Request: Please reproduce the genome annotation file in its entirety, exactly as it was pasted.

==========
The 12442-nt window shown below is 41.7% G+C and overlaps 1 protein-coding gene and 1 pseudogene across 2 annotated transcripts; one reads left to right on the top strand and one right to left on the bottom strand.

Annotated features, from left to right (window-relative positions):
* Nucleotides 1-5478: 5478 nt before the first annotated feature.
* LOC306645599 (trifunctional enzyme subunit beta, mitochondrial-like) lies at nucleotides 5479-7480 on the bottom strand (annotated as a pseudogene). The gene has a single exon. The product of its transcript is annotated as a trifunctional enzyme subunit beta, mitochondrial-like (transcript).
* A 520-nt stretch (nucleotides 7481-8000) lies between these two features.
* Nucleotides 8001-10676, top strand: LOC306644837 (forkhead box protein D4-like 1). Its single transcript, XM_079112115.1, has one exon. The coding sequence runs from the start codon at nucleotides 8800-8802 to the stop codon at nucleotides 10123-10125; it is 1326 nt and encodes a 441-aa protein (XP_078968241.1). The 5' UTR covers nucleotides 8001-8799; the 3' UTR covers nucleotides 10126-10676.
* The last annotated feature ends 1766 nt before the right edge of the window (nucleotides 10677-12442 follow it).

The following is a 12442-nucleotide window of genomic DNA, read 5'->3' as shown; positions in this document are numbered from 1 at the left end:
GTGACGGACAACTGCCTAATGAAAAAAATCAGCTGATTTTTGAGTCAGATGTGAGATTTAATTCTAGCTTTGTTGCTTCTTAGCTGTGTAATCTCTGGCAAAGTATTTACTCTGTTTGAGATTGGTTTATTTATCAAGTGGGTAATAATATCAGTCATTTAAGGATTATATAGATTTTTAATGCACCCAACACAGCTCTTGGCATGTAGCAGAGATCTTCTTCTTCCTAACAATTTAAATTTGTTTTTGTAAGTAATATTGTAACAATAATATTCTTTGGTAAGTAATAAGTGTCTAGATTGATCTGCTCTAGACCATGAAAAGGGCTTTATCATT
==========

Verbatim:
The 12442-nt window shown below is 41.7% G+C and overlaps 1 protein-coding gene and 1 pseudogene across 2 annotated transcripts; one reads left to right on the top strand and one right to left on the bottom strand.

Annotated features, from left to right (window-relative positions):
* Nucleotides 1-5478: 5478 nt before the first annotated feature.
* LOC306645599 (trifunctional enzyme subunit beta, mitochondrial-like) lies at nucleotides 5479-7480 on the bottom strand (annotated as a pseudogene). The gene has a single exon. The product of its transcript is annotated as a trifunctional enzyme subunit beta, mitochondrial-like (transcript).
* A 520-nt stretch (nucleotides 7481-8000) lies between these two features.
* Nucleotides 8001-10676, top strand: LOC306644837 (forkhead box protein D4-like 1). Its single transcript, XM_079112115.1, has one exon. The coding sequence runs from the start codon at nucleotides 8800-8802 to the stop codon at nucleotides 10123-10125; it is 1326 nt and encodes a 441-aa protein (XP_078968241.1). The 5' UTR covers nucleotides 8001-8799; the 3' UTR covers nucleotides 10126-10676.
* The last annotated feature ends 1766 nt before the right edge of the window (nucleotides 10677-12442 follow it).

The following is a 12442-nucleotide window of genomic DNA, read 5'->3' as shown; positions in this document are numbered from 1 at the left end:
GTGACGGACAACTGCCTAATGAAAAAAATCAGCTGATTTTTGAGTCAGATGTGAGATTTAATTCTAGCTTTGTTGCTTCTTAGCTGTGTAATCTCTGGCAAAGTATTTACTCTGTTTGAGATTGGTTTATTTATCAAGTGGGTAATAATATCAGTCATTTAAGGATTATATAGATTTTTAATGCACCCAACACAGCTCTTGGCATGTAGCAGAGATCTTCTTCTTCCTAACAATTTAAATTTGTTTTTGTAAGTAATATTGTAACAATAATATTCTTTGGTAAGTAATAAGTGTCTAGATTGATCTGCTCTAGACCATGAAAAGGGCTTTATCATT